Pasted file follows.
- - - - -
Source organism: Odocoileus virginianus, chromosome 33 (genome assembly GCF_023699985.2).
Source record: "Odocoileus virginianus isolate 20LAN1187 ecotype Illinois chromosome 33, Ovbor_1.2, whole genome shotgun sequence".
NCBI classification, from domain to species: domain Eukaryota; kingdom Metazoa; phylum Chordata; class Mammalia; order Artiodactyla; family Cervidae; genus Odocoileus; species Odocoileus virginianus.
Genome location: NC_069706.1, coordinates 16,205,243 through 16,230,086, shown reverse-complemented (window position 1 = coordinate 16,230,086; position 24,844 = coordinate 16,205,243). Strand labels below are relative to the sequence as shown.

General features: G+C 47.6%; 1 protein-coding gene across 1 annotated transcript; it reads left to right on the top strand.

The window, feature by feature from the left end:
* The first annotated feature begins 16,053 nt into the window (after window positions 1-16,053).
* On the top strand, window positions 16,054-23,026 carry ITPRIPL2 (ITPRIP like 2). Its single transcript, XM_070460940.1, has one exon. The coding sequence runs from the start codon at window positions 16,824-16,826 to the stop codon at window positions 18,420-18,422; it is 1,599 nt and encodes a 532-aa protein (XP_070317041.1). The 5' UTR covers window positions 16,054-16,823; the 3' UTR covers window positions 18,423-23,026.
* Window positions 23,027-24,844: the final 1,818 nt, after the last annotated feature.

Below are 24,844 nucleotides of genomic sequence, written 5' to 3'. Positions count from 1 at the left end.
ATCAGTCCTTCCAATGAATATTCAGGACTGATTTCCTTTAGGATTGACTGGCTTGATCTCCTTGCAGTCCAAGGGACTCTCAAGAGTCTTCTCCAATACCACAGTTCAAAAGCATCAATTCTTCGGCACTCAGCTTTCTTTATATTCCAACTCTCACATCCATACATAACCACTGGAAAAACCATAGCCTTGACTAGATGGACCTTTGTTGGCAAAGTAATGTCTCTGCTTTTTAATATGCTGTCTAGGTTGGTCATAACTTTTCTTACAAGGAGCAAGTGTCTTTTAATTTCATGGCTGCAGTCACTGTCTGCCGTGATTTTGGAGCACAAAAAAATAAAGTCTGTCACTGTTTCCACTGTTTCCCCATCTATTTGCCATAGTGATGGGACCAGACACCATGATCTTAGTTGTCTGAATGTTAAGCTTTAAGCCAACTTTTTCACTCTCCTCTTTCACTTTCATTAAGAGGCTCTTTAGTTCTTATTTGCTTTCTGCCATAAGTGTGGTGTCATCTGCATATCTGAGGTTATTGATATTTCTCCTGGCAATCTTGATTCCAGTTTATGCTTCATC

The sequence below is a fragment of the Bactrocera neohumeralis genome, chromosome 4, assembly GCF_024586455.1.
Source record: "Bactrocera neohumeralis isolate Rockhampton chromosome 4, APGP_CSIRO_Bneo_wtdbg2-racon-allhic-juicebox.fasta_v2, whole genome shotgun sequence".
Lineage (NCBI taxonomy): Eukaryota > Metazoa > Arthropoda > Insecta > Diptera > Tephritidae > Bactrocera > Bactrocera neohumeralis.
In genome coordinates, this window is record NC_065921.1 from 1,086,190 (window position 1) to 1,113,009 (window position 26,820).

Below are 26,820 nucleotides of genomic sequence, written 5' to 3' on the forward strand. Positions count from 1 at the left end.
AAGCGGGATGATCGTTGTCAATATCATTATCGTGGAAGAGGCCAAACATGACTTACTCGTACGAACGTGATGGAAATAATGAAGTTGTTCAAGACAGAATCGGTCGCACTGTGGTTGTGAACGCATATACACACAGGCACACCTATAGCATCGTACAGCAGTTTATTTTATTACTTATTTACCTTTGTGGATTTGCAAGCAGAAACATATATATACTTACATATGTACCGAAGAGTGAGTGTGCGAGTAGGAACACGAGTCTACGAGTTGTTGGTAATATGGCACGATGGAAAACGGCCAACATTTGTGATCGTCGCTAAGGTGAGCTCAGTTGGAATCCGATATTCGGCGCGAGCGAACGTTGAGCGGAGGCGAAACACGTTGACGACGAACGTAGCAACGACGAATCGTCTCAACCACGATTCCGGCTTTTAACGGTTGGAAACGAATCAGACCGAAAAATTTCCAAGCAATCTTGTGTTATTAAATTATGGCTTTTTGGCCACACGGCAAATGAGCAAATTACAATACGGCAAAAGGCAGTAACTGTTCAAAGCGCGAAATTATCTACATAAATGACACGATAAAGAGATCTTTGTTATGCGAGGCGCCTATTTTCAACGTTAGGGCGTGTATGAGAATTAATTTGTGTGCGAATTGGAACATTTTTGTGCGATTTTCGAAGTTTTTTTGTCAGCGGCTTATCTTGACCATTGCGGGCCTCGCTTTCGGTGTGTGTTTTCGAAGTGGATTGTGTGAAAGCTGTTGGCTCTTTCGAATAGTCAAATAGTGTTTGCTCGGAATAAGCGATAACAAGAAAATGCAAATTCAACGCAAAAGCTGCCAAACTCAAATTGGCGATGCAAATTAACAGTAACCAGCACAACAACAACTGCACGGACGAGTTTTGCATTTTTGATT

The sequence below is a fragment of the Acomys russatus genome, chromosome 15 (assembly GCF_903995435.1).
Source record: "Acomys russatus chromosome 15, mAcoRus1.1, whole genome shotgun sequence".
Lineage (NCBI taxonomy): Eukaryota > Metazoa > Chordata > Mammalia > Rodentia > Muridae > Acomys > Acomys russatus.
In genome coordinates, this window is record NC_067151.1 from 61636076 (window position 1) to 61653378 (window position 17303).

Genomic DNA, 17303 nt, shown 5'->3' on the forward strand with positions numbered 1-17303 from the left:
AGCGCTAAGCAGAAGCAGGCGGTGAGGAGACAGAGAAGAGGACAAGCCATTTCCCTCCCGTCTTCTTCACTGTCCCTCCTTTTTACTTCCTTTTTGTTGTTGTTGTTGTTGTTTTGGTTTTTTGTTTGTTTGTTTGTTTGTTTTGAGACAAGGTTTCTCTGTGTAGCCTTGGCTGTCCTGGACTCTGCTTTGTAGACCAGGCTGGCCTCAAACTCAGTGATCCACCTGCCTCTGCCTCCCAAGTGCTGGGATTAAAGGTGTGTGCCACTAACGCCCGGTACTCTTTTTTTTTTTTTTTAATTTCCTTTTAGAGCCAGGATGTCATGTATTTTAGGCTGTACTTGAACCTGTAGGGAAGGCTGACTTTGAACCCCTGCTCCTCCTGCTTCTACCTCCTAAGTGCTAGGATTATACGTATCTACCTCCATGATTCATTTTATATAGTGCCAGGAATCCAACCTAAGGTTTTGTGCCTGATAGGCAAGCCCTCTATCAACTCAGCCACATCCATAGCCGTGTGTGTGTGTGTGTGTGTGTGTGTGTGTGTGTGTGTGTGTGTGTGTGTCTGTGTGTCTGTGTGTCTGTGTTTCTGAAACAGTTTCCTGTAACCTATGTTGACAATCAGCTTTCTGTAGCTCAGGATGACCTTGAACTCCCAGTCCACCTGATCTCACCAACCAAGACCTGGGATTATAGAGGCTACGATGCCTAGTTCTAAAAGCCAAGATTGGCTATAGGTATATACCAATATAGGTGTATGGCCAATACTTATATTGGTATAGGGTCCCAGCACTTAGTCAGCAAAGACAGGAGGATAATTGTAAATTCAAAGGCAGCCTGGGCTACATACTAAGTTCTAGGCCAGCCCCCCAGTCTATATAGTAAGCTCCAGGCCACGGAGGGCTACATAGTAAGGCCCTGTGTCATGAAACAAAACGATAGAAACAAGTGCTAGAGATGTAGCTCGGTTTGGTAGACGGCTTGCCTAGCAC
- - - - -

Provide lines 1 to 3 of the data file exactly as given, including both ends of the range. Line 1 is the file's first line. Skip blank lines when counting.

Source organism: Odocoileus virginianus, chromosome 33 (genome assembly GCF_023699985.2).
Source record: "Odocoileus virginianus isolate 20LAN1187 ecotype Illinois chromosome 33, Ovbor_1.2, whole genome shotgun sequence".
NCBI classification, from domain to species: domain Eukaryota; kingdom Metazoa; phylum Chordata; class Mammalia; order Artiodactyla; family Cervidae; genus Odocoileus; species Odocoileus virginianus.